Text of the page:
Battle Against Inflation
A major theme of British history since the mid-1960s has been the battle to eliminate double-digit inflation. Heath’s policy of deliberate economic expansion did not accomplish that goal, however, and the attempt to curb the legal powers of labor unions in 1971 evoked a mood of civil disobedience among union leaders. More working days were lost because of strikes in 1972 than in any year since the general strike of 1926. Heath hoped to solve economic problems by “floating the pound,” that is, by freeing Britain’s currency from earlier fixed rates of exchange with other currencies, and by again seeking British admission to the EC. Britain did join in 1973, and two years later the first national referendum in British history approved the step by a 2-1 margin. An attempt by Heath in 1972 and 1973 first to freeze and then sharply to restrain wage and price increases was defied by the miners. When Heath appealed to the public in the general election of February 1974, the results were indecisive. A revival in the popular vote of the Liberal Party, however, enabled Harold Wilson to form a minority Labour government that lasted five years under his leadership and that of James Callaghan.
Irish and Scottish Problems
During the 1970s, successive British governments also faced difficulties in Ireland and Scotland. A civil rights movement supporting social equality for the Roman Catholic minority in Northern Ireland clashed violently with Protestant extremists. In 1969 the British government sent troops to keep order, and in 1972 it abolished Northern Ireland’s autonomous parliament. A campaign of terrorism by the Irish Republican Army (IRA) followed; its aim was to unite Northern Ireland with the Irish Republic in defiance of the wishes of a majority of the Northern Irish people. British measures gradually curbed but could not totally halt the wave of bombings and killings in Northern Ireland and England. In Scotland, a Scottish Nationalist Party scored impressive gains in the elections of 1974, and Callaghan’s ministry attempted to set up a semi-independent parliament in Edinburgh. When only 33 percent of the Scottish electorate supported the plan in a 1979 referendum, the project died, at least temporarily.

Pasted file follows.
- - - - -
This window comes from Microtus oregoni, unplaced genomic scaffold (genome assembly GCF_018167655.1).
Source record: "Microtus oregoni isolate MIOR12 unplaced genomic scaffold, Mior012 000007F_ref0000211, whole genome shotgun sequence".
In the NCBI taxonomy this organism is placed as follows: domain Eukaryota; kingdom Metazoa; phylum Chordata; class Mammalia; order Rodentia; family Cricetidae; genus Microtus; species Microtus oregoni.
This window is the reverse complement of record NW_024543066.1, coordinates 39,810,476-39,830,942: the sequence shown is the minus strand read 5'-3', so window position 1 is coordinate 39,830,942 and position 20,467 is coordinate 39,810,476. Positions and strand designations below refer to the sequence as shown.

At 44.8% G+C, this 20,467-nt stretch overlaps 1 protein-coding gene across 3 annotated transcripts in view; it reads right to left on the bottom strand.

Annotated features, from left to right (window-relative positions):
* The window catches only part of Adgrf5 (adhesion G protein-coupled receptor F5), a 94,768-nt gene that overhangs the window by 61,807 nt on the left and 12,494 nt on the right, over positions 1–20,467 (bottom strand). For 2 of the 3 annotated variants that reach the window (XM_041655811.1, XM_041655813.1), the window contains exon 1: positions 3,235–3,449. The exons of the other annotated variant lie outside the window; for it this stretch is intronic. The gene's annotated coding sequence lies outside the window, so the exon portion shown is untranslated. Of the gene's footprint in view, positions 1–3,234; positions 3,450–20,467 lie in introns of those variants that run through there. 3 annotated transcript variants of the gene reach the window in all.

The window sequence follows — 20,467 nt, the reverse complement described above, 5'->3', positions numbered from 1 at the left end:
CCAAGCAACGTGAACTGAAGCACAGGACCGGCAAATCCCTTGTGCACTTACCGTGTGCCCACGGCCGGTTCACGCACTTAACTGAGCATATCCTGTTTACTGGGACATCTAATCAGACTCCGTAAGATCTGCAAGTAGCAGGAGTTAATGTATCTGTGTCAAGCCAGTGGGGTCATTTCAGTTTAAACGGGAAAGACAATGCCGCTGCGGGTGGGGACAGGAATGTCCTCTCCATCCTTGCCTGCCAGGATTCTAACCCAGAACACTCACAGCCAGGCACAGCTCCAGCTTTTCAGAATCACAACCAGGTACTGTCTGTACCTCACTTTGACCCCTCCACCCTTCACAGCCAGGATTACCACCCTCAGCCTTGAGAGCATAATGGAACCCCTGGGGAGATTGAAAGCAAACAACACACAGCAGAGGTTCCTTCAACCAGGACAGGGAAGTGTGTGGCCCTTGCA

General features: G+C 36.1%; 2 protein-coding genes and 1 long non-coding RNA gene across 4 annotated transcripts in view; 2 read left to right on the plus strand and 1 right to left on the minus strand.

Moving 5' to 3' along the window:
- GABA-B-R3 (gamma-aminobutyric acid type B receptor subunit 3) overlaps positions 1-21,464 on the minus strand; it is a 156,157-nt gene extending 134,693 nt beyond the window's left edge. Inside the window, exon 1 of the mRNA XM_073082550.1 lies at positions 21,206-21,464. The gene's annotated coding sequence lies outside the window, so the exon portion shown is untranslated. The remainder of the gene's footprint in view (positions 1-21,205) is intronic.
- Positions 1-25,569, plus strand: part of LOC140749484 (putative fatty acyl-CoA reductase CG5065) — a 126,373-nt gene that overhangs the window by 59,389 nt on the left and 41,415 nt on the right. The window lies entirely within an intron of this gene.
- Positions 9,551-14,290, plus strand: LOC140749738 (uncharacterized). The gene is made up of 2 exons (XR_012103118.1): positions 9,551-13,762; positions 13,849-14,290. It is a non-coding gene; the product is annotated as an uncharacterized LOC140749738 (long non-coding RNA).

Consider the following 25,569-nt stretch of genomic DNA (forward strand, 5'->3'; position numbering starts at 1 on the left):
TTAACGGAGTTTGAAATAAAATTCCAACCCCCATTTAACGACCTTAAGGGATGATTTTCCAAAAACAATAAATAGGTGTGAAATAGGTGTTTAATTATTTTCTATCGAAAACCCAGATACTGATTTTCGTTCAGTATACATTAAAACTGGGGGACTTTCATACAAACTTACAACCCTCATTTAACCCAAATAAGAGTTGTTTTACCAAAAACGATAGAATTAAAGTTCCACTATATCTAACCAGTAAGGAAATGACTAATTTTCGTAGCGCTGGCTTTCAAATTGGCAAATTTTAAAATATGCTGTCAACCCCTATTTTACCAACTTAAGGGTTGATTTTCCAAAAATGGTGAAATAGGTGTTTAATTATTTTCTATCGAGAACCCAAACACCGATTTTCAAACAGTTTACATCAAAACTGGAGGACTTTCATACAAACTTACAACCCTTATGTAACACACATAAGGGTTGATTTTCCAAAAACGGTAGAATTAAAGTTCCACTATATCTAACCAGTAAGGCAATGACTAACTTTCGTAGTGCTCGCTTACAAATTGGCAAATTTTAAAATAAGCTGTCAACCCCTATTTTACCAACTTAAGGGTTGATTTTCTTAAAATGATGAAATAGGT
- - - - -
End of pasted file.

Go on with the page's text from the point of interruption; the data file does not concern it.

Economic Woes Under Labour
The Labour government of 1974 to 1979 began by ending all legal restrictions on wage and price rises, but after the annual inflation rate topped 25 percent in 1975, the government did succeed in obtaining some trade union restraints on wage claims in return for an end to some voluntary restraints on wage claims; the inflation rate declined somewhat between 1976 and 1979. In return, union leaders demanded an end to legal restraints on union power and more government subsidies for housing and other social services. By the late 1970s, British politics seemed to be polarizing between left-wing Labourites, who sought an ever larger role for the state in order to impose social equality, and Conservatives, who hoped to restore a greater role to private enterprise and individual achievement. By the beginning of 1979, Callaghan’s government was dependent on two minor parties. A winter of labor unrest undercut his claims to be able to deal successfully with the unions, and a vote of no confidence in March 1979 went against him.
The Thatcher Decade
In the elections of April 1979 the Conservatives, led by Margaret Thatcher, emerged with a substantial majority of parliamentary seats and with the first woman prime minister in British or European history. She was to remain in office for the next 11 years, making hers the longest continuous prime ministership since the end of the Napoleonic Wars.
Thatcher’s first years were difficult. She sought to halt inflation by a policy of high interest rates and government budget cuts, rather than of wage and price freezes. By 1981 and 1982 those policies were showing some success, but only at the cost of the highest unemployment rates since the 1930s. The government was jolted in April 1982 when Argentina forcibly occupied the Falkland Islands, a British-held archipelago in the South Atlantic that Argentina had long claimed. When U.S. mediation efforts failed, Thatcher sent a British counterinvasion fleet, and in June that force succeeded in recapturing the islands.
The decisive Conservative victories in the elections of June 1983 and June 1987 were the consequence not only of widespread popular support for the government’s Falklands policy, but also of a sharp division in the ranks of the political opposition. In 1980 a group of Labour Party members headed by Roy Jenkins and David Owen broke away and in 1981 formed the Social Democratic Party. The new party joined with the Liberals to constitute an influential alliance that ultimately won relatively few parliamentary seats but did garner 25 percent of the total popular vote in 1983 and 23 percent in 1987 (compared to 28 and 31 percent for Labour and 42 percent in both elections for the Conservatives).
Реферат опубликован: 14/02/2008